2-4 players, Competitive, Tableau Building Cave Dwelling
Designer: Ryan Laukat
Artwork: Ryan Laukat
Publisher: Red Raven Games
Overview of Gameplay
Above and Below has players building up their own personal little village not only above the ground, but below it through a cave system as well. The layout and setup of the game is primarily focused on your own player board which is where you will be performing all your actions. During a typical turn for a player you will choose a number of villager tokens to send on specific missions depending on what you are looking to accomplish. These missions are Exploration, Harvest, Build, Train and Labor. Normally you can send whoever, where ever to do these missions expect for Train and Build as there are specific villagers with those talents needed. So, let’s kinda go over each of the actions to give you a better idea of what you are doing here.
Exploration involves sending TWO villagers at minimum down into the caves to not only find adventure but to plot out new areas to build. This action is very involved as you will be rolling a die to see which story excerpt will be read out of the Encounter book. There are hundreds of little stories to be discovered and a large amount of different cave cards to be drawn so no two adventures will be alike. From there you have to perform a skill test which involves rolling a number of dice based on how many villagers you sent to explore. If you succeed you not only gain the rewards listed in the encounter book BUT also the cave card which then is placed next to your player board. This is an important step as you will need these cave cards to build in the caves going forward.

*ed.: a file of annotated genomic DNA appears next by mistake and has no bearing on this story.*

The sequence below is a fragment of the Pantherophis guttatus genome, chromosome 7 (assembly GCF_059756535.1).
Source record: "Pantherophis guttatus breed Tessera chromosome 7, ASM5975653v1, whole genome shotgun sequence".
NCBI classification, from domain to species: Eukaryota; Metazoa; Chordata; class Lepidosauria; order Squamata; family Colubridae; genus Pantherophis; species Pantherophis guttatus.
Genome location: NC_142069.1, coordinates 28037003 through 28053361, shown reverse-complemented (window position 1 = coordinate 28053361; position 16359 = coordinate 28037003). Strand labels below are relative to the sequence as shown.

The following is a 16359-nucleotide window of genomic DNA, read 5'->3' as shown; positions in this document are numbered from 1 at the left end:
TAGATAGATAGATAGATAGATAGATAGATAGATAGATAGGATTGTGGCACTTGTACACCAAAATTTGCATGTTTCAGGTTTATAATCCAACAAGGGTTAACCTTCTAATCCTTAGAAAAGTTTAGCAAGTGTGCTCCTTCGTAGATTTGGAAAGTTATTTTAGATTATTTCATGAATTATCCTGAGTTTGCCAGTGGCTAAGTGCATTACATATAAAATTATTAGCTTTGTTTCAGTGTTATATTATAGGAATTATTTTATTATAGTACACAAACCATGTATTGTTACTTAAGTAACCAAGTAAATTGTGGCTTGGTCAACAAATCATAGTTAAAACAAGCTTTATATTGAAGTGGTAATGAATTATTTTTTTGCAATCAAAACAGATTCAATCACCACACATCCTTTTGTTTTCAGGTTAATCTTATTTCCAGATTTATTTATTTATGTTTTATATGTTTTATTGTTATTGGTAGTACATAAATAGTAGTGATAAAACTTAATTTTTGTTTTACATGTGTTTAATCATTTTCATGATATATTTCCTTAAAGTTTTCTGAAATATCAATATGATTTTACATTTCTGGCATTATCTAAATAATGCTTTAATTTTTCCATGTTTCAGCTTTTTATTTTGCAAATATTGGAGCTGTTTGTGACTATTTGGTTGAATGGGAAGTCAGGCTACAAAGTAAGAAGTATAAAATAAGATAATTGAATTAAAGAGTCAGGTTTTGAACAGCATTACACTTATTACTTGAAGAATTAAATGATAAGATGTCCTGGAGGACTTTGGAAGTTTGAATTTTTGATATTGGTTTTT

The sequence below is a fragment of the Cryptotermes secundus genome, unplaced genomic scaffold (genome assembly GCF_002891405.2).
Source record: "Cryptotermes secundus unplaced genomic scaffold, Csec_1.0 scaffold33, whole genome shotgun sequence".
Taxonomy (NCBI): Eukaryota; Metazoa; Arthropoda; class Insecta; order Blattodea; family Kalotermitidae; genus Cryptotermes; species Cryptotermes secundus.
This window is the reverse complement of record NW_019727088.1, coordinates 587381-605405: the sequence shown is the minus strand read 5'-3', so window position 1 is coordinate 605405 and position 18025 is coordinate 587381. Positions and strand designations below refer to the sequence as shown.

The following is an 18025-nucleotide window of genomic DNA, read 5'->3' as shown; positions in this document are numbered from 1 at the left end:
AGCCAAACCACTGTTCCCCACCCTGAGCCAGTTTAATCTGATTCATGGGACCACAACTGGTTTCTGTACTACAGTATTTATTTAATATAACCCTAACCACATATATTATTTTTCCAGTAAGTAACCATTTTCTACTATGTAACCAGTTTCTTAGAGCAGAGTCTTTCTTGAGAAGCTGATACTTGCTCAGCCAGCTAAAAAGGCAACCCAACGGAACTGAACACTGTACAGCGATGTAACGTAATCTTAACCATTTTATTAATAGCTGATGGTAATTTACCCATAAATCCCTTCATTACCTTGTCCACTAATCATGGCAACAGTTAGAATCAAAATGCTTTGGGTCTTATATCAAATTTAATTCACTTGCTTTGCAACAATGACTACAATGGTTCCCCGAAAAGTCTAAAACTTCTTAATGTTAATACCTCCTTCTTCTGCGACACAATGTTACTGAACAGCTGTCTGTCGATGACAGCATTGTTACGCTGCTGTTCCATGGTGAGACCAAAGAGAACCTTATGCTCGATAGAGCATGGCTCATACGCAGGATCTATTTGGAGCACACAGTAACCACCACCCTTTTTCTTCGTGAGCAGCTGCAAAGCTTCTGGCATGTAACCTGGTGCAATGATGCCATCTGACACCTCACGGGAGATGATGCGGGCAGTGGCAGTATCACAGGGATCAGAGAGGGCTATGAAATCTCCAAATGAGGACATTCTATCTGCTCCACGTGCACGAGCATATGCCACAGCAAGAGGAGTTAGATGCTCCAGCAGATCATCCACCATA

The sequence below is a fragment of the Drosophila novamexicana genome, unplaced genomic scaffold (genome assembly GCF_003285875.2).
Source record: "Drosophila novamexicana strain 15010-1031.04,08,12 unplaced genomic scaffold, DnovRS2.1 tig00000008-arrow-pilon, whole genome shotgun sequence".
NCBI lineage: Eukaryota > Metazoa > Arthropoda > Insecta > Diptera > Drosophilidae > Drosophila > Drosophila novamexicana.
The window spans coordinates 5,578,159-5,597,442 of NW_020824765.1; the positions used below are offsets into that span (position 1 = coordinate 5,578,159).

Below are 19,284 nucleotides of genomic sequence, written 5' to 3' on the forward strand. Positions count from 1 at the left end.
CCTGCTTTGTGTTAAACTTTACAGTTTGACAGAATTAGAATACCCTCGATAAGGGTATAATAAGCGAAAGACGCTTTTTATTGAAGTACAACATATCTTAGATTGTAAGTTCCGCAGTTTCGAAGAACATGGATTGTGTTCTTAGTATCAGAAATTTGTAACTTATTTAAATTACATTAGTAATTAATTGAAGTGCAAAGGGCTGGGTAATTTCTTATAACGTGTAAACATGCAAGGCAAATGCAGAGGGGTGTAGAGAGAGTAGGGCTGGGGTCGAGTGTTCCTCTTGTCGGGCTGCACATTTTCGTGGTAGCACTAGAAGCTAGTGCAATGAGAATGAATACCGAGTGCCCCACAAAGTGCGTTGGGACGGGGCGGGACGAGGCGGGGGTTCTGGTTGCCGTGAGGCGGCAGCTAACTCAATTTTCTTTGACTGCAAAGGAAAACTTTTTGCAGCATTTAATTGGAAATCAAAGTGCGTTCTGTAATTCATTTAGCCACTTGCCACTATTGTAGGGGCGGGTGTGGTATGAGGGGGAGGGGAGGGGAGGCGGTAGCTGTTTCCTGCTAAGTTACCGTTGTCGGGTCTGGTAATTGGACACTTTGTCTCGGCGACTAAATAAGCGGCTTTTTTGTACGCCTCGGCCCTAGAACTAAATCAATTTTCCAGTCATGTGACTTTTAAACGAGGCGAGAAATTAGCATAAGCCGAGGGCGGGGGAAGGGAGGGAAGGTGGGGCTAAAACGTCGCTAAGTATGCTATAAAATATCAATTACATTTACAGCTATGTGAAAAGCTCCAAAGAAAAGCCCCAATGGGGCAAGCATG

Harvesting allows you to collect resources from any buildings that produce. For each village sent to harvest you can collect one resource. These can be placed on your player board on the advancement track or even placed to sell. The advancement track is another way to gain more end game victory points.
Building allows you to pay for and build a new structure. You choose from the plethora of options on the table from the regular buildings to the cave outposts to the key houses and finally the star house cards. Each different kind has specific things it helps players with, like the star house cards are super expensive but they give lots of victory points for specific things. And this is where your primary VP’s are gonna come from either from direct points from buildings or by giving you resources to help in other ways.
Training allows you to pay coin to train up a new worker for your village. This basically allows you more actions to be taken during the next round, HOWEVER you want to make sure to have enough beds to support them all. At the start of the game each player has 3 beds and three villagers and as the game progresses you can acquire more beds from building new structures that have the bed icon on them. Each different villager also has different dice values for the exploration tests and can possibly help with training and building as well.